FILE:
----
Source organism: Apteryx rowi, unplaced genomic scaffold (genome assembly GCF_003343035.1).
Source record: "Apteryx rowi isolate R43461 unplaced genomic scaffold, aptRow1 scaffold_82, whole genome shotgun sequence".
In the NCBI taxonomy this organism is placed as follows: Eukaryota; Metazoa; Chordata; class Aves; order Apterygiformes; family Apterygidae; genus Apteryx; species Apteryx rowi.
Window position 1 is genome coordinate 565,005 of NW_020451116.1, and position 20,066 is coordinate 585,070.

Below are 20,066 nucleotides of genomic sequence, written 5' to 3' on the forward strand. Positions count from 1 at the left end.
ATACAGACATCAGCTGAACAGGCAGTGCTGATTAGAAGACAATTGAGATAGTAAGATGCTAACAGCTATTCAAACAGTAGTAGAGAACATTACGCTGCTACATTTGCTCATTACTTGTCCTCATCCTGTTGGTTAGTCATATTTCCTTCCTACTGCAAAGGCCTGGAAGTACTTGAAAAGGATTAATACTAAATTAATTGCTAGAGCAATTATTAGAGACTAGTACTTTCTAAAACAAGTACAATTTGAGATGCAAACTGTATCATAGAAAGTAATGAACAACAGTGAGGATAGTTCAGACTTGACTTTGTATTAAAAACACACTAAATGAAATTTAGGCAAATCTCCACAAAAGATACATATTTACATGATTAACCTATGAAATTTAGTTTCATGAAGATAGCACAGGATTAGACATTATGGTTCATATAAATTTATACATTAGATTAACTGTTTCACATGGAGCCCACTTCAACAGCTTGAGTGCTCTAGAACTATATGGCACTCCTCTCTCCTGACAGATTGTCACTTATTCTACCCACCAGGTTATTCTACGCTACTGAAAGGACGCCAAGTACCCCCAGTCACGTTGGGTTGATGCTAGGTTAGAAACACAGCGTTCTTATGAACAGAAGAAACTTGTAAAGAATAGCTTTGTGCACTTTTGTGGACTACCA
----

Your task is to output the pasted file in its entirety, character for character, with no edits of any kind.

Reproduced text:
Source organism: Apteryx rowi, unplaced genomic scaffold (genome assembly GCF_003343035.1).
Source record: "Apteryx rowi isolate R43461 unplaced genomic scaffold, aptRow1 scaffold_82, whole genome shotgun sequence".
In the NCBI taxonomy this organism is placed as follows: Eukaryota; Metazoa; Chordata; class Aves; order Apterygiformes; family Apterygidae; genus Apteryx; species Apteryx rowi.
Window position 1 is genome coordinate 565,005 of NW_020451116.1, and position 20,066 is coordinate 585,070.

Below are 20,066 nucleotides of genomic sequence, written 5' to 3' on the forward strand. Positions count from 1 at the left end.
ATACAGACATCAGCTGAACAGGCAGTGCTGATTAGAAGACAATTGAGATAGTAAGATGCTAACAGCTATTCAAACAGTAGTAGAGAACATTACGCTGCTACATTTGCTCATTACTTGTCCTCATCCTGTTGGTTAGTCATATTTCCTTCCTACTGCAAAGGCCTGGAAGTACTTGAAAAGGATTAATACTAAATTAATTGCTAGAGCAATTATTAGAGACTAGTACTTTCTAAAACAAGTACAATTTGAGATGCAAACTGTATCATAGAAAGTAATGAACAACAGTGAGGATAGTTCAGACTTGACTTTGTATTAAAAACACACTAAATGAAATTTAGGCAAATCTCCACAAAAGATACATATTTACATGATTAACCTATGAAATTTAGTTTCATGAAGATAGCACAGGATTAGACATTATGGTTCATATAAATTTATACATTAGATTAACTGTTTCACATGGAGCCCACTTCAACAGCTTGAGTGCTCTAGAACTATATGGCACTCCTCTCTCCTGACAGATTGTCACTTATTCTACCCACCAGGTTATTCTACGCTACTGAAAGGACGCCAAGTACCCCCAGTCACGTTGGGTTGATGCTAGGTTAGAAACACAGCGTTCTTATGAACAGAAGAAACTTGTAAAGAATAGCTTTGTGCACTTTTGTGGACTACCA